[gmx-users] EnMin & constraints: Hamletic doubt

Justin Lemkul jalemkul at vt.edu
Fri Jun 20 14:30:52 CEST 2014

On 6/20/14, 4:01 AM, Nicola Staffolani wrote:
> On 19 June 2014 23:59, Justin Lemkul <jalemkul at vt.edu> wrote:
>> On 6/19/14, 10:05 AM, Nicola Staffolani wrote:
>>> Dear Justin,
>>> thank u 4 replying!
>>> On 19 June 2014 15:04, Justin Lemkul <jalemkul at vt.edu> wrote:
>>>> On 6/19/14, 4:11 AM, Nicola Staffolani wrote:
>>>>   Dear GMX community,
>>>>> ​I am running simulations of a solvated protein on a (frozen) Au
>>>>> substrate,
>>>>> but I think that my question is so basic that it falls outside the
>>>>> details
>>>>> of my case...
>>>>> So, the question is: when I prepare the system by minimizing the energy,
>>>>> should I set constraints = all_bonds, h_bonds or none?
>>>> What was your force field parametrized to use?  Most commonly, modern
>>>> force fields constrain bonds involving H, though all bonds are frequently
>>>> constrained in practice because the differences are generally small and
>>>> the
>>>> rigid representation of a bond is considered by many to be a more
>>>> realistic
>>>> representation of the ground state than a harmonic function.
>>>> I do not understand your question... ​Do you mean which force field I am
>>> using? In this case the answer is gromos43a1​...
>> Constraining all bonds is common with Gromos96 parameter sets.  I know
>> that 53a6 was parametrized with all bonds constrained; I am not sure if the
>> full details of 43a1 were ever published.  If someone else knows, please
>> chime in.  The oldest public reference I know of for Gromos96 is a paper
>> about the software suite in general, but not the original parametrization
>> protocol.
>>>     IMHP, I should set it to all_bonds, otherwise I may risk that the
>>>> system's
>>>>> energy minimum corresponds to a configuration very different from the
>>>>> initial one... However, I saw  somebody is using constraints = none and
>>>>> I
>>>>> was wandering why...
>>>>>   Without context, answering that is impossible.
>>>> ​I see... How can I better describe the context ? Which info do u need? ​
>>> ​I have seen setting the constraints to none with the same very system as
>>> mines (solvated azurin on Au​
>>> ​ layers) where the ff used was again gromos43a1... ​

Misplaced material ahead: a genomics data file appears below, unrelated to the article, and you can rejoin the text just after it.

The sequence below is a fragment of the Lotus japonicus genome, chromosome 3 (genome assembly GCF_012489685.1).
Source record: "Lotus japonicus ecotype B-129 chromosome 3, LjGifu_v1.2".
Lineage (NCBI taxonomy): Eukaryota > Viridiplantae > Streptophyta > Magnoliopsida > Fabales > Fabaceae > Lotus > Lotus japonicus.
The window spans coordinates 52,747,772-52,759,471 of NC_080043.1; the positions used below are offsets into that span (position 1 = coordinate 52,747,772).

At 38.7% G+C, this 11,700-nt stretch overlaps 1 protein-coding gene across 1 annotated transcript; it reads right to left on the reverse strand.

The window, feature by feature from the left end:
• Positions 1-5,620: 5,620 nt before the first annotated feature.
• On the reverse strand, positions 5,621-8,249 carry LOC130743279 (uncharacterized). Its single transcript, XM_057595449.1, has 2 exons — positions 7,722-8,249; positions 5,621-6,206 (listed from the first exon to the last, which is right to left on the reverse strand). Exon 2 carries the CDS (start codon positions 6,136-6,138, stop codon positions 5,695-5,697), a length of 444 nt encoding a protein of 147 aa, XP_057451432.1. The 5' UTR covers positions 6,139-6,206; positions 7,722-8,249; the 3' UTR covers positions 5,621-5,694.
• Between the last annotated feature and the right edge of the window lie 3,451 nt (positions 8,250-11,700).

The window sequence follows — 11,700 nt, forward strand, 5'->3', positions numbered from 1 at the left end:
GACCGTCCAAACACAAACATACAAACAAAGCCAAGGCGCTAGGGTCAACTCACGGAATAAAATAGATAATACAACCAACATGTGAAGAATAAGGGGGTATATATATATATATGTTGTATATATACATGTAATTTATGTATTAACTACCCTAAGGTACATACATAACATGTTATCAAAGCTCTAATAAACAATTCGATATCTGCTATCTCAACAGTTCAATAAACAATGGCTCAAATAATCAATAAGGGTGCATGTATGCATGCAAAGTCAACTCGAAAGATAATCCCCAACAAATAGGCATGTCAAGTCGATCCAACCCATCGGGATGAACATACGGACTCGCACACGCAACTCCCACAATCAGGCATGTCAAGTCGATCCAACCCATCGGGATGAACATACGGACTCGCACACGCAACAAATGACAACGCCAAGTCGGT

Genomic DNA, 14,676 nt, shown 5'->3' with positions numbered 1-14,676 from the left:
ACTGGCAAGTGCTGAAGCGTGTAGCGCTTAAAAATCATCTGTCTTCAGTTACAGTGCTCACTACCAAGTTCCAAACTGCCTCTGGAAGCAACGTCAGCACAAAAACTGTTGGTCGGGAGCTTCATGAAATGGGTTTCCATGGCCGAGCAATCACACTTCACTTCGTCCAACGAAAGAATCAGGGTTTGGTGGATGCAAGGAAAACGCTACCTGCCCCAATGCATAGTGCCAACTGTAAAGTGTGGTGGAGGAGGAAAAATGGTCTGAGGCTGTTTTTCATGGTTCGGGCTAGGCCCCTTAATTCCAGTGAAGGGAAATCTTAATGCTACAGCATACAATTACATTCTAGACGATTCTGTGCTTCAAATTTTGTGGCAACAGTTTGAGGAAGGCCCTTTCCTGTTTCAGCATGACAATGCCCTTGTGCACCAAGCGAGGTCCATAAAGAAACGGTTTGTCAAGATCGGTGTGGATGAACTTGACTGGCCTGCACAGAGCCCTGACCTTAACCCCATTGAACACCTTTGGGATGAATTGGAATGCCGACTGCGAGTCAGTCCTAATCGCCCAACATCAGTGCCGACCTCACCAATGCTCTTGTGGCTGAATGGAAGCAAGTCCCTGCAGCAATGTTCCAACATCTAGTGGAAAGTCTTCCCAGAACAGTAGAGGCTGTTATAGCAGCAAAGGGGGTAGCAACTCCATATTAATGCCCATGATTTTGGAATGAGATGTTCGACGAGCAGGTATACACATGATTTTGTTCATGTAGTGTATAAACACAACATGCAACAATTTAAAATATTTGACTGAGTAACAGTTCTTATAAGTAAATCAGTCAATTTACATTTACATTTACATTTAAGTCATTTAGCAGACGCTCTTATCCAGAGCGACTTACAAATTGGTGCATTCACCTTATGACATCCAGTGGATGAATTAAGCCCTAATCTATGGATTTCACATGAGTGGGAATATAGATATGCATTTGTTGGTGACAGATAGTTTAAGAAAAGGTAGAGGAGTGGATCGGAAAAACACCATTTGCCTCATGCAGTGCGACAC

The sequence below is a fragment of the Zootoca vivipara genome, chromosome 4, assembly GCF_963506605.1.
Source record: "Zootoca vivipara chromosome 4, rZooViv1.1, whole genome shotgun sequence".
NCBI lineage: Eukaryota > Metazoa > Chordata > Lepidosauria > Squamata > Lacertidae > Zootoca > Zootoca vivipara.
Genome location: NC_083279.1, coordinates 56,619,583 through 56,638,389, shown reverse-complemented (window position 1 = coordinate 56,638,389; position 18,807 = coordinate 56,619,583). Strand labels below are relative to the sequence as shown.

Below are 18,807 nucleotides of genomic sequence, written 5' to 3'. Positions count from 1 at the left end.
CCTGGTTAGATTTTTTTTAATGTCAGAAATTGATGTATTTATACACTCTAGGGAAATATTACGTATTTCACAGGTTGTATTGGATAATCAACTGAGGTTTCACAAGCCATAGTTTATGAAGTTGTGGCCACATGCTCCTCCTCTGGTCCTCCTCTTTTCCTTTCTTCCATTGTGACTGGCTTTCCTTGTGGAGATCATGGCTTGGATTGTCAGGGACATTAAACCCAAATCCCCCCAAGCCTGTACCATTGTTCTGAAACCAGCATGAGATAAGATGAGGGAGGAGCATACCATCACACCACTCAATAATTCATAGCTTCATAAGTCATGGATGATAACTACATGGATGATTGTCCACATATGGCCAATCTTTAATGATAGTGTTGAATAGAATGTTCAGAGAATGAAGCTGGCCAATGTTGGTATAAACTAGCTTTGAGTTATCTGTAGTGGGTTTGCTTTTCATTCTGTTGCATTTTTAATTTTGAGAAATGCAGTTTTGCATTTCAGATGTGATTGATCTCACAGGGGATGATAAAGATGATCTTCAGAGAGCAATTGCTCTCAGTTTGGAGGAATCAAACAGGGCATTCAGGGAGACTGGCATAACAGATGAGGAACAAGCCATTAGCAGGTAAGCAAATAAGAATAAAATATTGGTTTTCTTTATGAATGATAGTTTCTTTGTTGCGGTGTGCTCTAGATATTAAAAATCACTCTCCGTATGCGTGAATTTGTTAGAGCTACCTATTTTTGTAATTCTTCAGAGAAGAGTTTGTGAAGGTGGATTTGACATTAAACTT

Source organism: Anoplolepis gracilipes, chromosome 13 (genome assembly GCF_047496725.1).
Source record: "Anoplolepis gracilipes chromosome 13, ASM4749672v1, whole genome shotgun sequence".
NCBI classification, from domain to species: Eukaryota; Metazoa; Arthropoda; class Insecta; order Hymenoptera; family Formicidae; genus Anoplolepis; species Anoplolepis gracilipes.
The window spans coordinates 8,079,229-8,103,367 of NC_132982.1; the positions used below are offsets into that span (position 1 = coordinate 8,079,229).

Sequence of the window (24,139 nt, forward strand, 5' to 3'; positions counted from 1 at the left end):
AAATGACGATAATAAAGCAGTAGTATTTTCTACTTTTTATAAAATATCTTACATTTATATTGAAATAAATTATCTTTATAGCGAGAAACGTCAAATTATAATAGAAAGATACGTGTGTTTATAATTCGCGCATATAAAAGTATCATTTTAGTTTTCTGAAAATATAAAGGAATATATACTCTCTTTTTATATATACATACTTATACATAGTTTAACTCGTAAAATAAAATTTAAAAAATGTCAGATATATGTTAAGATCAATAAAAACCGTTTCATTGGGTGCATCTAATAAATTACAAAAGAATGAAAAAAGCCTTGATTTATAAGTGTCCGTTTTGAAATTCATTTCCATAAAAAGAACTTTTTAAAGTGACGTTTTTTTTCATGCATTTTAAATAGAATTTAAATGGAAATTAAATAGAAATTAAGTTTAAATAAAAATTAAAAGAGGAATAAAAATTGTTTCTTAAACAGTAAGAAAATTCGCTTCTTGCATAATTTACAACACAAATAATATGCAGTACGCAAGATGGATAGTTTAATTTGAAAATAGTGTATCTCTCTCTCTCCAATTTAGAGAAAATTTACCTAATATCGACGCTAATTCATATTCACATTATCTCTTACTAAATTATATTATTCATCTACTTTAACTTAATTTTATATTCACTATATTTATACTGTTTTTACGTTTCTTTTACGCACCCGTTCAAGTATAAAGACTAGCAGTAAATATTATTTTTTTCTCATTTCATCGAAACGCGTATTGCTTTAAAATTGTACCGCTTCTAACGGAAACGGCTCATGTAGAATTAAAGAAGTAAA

>> The context to which I refer is: what were the goals of the study?  If one
>> wants to examine, for instance, vibrational spectra, it would be
>> inappropriate to apply constraints (and you'd be forced to use a very small
>> time step).  For normal MD investigations, constraints are used to increase
>> the time step for better throughput.  My comment about context is also a
>> general one.  People often mention previous posts without providing links
>> or looking at the whole thread.  There may be very specific reasons for a
>> particular approach, or it may turn out that the posted settings were wrong
>> ;)
> ​Thanks for explaining! Indeed we are in a early phase of our study and are
> interested in the vibrational (Raman) spectra (!!) of Cu-ligands; we want
> to see whether we are able to reproduce the experimental spectra in order
> to validate our model and then go further... And I was thinking that we
> should remove the constraints if we want to see the appropriate
> oscillations!
> It is also very interesting your comment about the relation between time
> step duration and aim of the MD simulation: I had been suggested to use Δt
> = 0.002 ps, but then I had issues with the frozen Au layers and changed it
> to 0.001 ps. Afterwards, in my last runs, I changed some other parameters
> and decided to give a try again to 0.002 ps, but it seems more appropriate
> - thanks to your comment - to switch back to 0.001 ps...

Without constraints, you may need an even smaller time step, 0.5 fs at most, for 
proper energy conservation.



Justin A. Lemkul, Ph.D.
Ruth L. Kirschstein NRSA Postdoctoral Fellow

Department of Pharmaceutical Sciences
School of Pharmacy
Health Sciences Facility II, Room 601
University of Maryland, Baltimore
20 Penn St.
Baltimore, MD 21201

jalemkul at outerbanks.umaryland.edu | (410) 706-7441


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